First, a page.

After super one evening we left Lancaster and headed for Valleyfield, our base. We were using the commercial ships’ channel when darkness came, accompanied by a light fog. Visibility was moderate but still decent. Soon we left the commercial ships’ channel and took the one which was going to take us right to the Valleyfield marina. Less than a nautical mile (1,852 km) away from base we hit a thick cloud of fog. This channel we’re on is narrow and shallows and the proximity of an island are making the whole escapade perilous! I decide to navigate the boat and give Rémi the lookout post. I can’t even see him from where I’m standing so I’m hoping he’ll shout if he sees anything! Karine’s eyes are riveted to the GPS. I’m navigating the best I can with my own senses, thinking I’m taking the right direction, when the GPS suddenly tells me the island in right in front of us so I stop! The surface of the lake is mirror and the fog seems to be everywhere: above AND under! Despite my experience, I get a little sea sick for a short moment. The feeling is as if the boat was floating on a cloud and could turn upside down any moment. The team is nervous, I can feel it! Using radar I attempt to locate surrounding objects: the island and the buoys! And of course I let our presence known using VHF radio and turn on the fog horns. I now feel confident enough to start navigating again: in the right direction! It feels exactly like navigating blindfolded! When I go into gear the second time I am fully confident in Karine’s ability to use the navigation instruments. Suddenly Karine calls out a buoy right in front of us. The intermittence of silence and the fog horn is making me nervous! Rémi finally sees the buoy and calls out to me: buoy on the starboard beam, approximately one meter! I catch a glimpse of it before it disappears into the fog. The apparition is ghost like! If not for the instruments telling me so, I would say the boat is immobile. But what a relief to know I can trust them! After a short time of anxiety we finally reach port safe and sound. My team mates have done a great job and I’m proud of them.

Second highlight: life dilemma!

We are sitting quietly after a good supper when the ringing of the emergency phone takes us by surprise. Rain is pouring outside and there are warnings for squall lines. Lighting is could also be a threat to us if we leave our shelter but this is a distress call. It’s our job to answer it! My team mates are suddenly high on adrenaline and visibly ready for action. Karine grabs a note book while Rémi is getting the needed equipment ready. I get all the information I can get from the “Marine Rescue Sub Center” and Karine is taking notes: a boat is in trouble because of a squall line near Rivière-Beaudette. I am told that the decision to go out or not is entirely mine! I consult with my team and everyone is for it so we put on our protective suits. While on our way to the rescue site I give a call to the Montreal radio line to let them know I’m taking the rescue call. Once the channel’s shallows passed, I head out to Rivière-Beaudette. Despite the strong rains we can all see that a squall line is in our way. Taking up speed I am wondering if I should go right through it or around. It’s quite a spectacle to have lightning striking right next to us!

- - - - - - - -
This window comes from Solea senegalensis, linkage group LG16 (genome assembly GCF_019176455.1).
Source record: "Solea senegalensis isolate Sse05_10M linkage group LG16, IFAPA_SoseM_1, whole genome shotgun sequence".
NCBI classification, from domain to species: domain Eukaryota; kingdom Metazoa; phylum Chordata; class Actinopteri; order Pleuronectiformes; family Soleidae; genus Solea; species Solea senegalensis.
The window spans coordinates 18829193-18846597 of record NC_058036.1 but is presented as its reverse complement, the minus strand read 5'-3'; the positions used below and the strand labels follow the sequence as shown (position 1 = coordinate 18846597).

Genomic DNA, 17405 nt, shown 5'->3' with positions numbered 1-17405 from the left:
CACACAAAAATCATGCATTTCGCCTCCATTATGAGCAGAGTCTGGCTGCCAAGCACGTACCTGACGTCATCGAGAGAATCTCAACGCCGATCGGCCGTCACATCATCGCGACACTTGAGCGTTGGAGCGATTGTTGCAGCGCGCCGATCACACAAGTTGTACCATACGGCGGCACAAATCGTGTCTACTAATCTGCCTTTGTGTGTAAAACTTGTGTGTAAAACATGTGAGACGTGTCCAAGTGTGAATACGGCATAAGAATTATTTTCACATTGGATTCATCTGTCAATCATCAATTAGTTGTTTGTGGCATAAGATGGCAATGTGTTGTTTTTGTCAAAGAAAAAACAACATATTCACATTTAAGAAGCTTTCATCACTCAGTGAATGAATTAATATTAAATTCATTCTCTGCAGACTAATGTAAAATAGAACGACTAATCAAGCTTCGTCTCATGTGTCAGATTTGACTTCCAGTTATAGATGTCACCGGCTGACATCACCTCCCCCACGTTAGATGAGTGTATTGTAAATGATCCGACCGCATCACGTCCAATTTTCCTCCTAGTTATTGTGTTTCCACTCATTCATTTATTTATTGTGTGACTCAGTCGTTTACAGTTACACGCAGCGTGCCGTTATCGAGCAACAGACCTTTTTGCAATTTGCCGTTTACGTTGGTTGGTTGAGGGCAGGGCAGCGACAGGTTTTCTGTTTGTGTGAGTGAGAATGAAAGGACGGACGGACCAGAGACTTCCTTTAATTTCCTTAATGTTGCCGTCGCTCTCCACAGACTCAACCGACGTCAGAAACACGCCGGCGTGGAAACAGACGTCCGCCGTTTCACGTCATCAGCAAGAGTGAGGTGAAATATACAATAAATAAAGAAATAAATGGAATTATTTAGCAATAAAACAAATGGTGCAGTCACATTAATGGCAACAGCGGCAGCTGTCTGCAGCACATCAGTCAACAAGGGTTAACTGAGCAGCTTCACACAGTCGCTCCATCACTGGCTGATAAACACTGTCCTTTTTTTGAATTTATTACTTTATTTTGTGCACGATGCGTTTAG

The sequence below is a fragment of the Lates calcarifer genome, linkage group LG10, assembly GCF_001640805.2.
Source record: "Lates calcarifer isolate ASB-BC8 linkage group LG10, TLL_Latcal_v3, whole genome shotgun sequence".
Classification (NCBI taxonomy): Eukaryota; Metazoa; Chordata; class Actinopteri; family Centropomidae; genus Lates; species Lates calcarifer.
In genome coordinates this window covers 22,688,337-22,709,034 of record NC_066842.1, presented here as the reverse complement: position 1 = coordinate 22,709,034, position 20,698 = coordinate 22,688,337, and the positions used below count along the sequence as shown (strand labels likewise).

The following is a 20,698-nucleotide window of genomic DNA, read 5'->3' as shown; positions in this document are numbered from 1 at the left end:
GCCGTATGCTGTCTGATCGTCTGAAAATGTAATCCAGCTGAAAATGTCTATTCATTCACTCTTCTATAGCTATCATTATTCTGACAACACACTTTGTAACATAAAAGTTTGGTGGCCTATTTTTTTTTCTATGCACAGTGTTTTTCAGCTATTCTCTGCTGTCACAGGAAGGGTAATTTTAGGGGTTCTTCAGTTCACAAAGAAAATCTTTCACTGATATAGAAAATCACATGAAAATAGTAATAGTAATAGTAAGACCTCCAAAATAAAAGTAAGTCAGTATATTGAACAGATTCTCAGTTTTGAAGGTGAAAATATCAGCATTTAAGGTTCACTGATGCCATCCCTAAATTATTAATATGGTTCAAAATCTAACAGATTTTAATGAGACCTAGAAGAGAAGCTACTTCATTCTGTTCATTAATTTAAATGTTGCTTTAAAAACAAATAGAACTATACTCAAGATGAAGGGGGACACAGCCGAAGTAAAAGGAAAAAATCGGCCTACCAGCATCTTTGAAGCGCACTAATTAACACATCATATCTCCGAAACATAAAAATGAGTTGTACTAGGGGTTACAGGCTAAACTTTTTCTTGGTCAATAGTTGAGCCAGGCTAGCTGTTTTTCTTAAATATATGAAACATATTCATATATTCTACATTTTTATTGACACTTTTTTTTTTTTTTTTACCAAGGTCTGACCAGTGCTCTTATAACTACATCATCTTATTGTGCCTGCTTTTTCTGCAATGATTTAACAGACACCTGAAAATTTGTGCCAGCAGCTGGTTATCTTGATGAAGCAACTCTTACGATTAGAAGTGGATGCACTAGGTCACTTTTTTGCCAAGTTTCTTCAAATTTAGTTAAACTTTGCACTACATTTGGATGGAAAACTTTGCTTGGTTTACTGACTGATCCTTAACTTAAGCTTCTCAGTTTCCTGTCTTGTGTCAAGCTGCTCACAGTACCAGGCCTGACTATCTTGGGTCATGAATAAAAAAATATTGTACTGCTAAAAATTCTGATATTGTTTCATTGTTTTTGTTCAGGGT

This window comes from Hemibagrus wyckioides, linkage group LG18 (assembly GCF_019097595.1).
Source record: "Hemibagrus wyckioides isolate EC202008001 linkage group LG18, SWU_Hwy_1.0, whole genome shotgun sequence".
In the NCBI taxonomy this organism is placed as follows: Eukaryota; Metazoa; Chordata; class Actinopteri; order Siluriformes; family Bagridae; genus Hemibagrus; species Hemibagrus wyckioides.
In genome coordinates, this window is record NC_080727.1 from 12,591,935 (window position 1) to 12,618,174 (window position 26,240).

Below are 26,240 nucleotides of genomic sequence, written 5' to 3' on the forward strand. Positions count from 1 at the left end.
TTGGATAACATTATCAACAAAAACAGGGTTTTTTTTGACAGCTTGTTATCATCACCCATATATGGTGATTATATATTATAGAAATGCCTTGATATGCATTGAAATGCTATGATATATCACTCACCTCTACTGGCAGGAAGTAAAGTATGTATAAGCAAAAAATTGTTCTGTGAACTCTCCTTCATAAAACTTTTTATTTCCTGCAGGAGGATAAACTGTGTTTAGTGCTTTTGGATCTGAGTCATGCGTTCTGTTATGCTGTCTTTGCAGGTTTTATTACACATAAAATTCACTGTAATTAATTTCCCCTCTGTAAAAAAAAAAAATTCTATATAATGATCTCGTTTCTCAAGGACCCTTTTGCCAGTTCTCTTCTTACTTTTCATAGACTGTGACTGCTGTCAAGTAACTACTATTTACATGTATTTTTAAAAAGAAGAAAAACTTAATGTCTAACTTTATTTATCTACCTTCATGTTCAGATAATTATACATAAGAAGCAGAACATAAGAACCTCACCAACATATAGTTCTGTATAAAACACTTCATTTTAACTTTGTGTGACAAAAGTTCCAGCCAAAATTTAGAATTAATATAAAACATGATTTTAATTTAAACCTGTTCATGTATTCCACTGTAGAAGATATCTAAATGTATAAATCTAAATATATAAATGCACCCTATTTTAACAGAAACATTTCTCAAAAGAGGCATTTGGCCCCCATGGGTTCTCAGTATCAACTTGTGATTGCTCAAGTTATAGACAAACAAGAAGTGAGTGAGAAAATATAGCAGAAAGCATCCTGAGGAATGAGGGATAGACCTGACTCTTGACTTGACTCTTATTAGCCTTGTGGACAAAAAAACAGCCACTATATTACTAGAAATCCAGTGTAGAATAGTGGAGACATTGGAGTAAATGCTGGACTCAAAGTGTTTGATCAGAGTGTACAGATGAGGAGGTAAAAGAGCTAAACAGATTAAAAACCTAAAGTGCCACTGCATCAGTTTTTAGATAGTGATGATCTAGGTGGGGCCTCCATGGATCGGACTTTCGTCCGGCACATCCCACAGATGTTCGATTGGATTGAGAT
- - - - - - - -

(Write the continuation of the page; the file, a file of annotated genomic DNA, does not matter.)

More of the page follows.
I’m going as fast as I can, time is running out, but in my mind I can picture us getting hit by lightning and not being able to answer the call. I chase away the thought! Despite all the protection on the boat, a straight hit of lightning would do considerable damage and render the mission a failure. We have a saying in our field: one life lost is better than two! As cruel as it may sound this is our motto. In other words I will not risk our three lives to save less! I’m thinking about that as I am passing through the squall line. Should I have went around it to be safer, but lose valuable time for the rescue? The rescue call was actually sent by someone on the shore reporting the “struggling boat”! These calls are often unfounded! This sailor might not really be in grave danger. Scared, yes, but not necessarily in need of immediate assistance! I decide do go around the squall line and when we finally reach the reported boat, we realise that this was a false alarm!

Place of work

The inshore rescue boat service (IRB) covers most of Québec and Canada’s streams. As for the St-Laurent region, students who have obtained the Coast Guard post have to report to one of the six following bases: Valleyfield (GC-1201), Oka (GC-1202), Beaconsfield (GC-1203), Longueuil (GC-1204), Sorel (GC-1205), et Trois-Rivières (GC-1209).

The territory each team has to cover is determined by attendance. For instance, the Montreal area is smaller than others, but overflows with sailors. Inversely, the Valleyfield and Trois-Rivières regions are much bigger but require a lesser Coast Guard effective. Each lake is different in many aspects, but all of them are beautiful!

The routine

Whether the sky is shinning or hail is falling, Coast Guards are patrolling, training or going on safety missions. Members of a team can always choose not to go out if their safety is at risk, but our superior always has the last word. As mentioned earlier, part of the Coast Guard work is to do inspections and these take place all summer long. You get to meet all kinds of people: amateur sailors, experienced sailors and old sea dogs!

Disadvantageous aspects

There are no real hassles in this job, but there are things I liked doing less. Working for the government is synonymous with paperwork! All kinds of reports need to be filled out each week and every single action we take is dearly noted in a journal. This official journal is there to remind us of what’s been done on a daily basis. Of course you quickly get used to writing down everything you do and filling out the reports (It becomes second nature) so it’s not so much a pain in the neck after a while. Some of us actually enjoy the time spent writing!

Eligibility criteria

Students willing to apply for IRB work should check out this government website link: All requirements and everything else you need to know is listed on there.

Training and working conditions

Every region has two teams of three people, one of which is a team leader. The teams relieve each other every week (80 hours of work!). Every candidate is chosen wisely and will undergo a 16 day training in the city of Québec where he or she will learn about the techniques and equipment required to do the job well. Again, for more information visit: The CCG Website.